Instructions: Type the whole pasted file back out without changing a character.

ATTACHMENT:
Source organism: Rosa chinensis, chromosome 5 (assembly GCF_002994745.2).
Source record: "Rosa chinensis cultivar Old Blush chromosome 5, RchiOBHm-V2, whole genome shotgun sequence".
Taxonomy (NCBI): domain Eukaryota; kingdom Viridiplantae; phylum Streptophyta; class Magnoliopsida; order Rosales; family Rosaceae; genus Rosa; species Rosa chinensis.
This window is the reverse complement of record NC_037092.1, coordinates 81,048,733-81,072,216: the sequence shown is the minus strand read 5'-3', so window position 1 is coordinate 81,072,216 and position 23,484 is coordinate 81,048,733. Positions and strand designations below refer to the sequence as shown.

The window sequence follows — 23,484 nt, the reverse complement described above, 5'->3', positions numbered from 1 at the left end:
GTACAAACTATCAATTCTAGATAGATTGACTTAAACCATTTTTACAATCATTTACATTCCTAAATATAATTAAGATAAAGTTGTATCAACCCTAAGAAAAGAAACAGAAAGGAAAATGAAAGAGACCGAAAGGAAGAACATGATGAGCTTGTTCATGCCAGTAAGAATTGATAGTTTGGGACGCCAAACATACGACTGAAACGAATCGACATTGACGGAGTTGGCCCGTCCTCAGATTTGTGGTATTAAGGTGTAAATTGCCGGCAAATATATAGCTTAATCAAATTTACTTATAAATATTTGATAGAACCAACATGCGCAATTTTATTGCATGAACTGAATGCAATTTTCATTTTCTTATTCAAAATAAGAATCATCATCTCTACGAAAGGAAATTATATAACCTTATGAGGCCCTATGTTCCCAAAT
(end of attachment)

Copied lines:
Source organism: Rosa chinensis, chromosome 5 (assembly GCF_002994745.2).
Source record: "Rosa chinensis cultivar Old Blush chromosome 5, RchiOBHm-V2, whole genome shotgun sequence".
Taxonomy (NCBI): domain Eukaryota; kingdom Viridiplantae; phylum Streptophyta; class Magnoliopsida; order Rosales; family Rosaceae; genus Rosa; species Rosa chinensis.
This window is the reverse complement of record NC_037092.1, coordinates 81,048,733-81,072,216: the sequence shown is the minus strand read 5'-3', so window position 1 is coordinate 81,072,216 and position 23,484 is coordinate 81,048,733. Positions and strand designations below refer to the sequence as shown.

The window sequence follows — 23,484 nt, the reverse complement described above, 5'->3', positions numbered from 1 at the left end:
GTACAAACTATCAATTCTAGATAGATTGACTTAAACCATTTTTACAATCATTTACATTCCTAAATATAATTAAGATAAAGTTGTATCAACCCTAAGAAAAGAAACAGAAAGGAAAATGAAAGAGACCGAAAGGAAGAACATGATGAGCTTGTTCATGCCAGTAAGAATTGATAGTTTGGGACGCCAAACATACGACTGAAACGAATCGACATTGACGGAGTTGGCCCGTCCTCAGATTTGTGGTATTAAGGTGTAAATTGCCGGCAAATATATAGCTTAATCAAATTTACTTATAAATATTTGATAGAACCAACATGCGCAATTTTATTGCATGAACTGAATGCAATTTTCATTTTCTTATTCAAAATAAGAATCATCATCTCTACGAAAGGAAATTATATAACCTTATGAGGCCCTATGTTCCCAAAT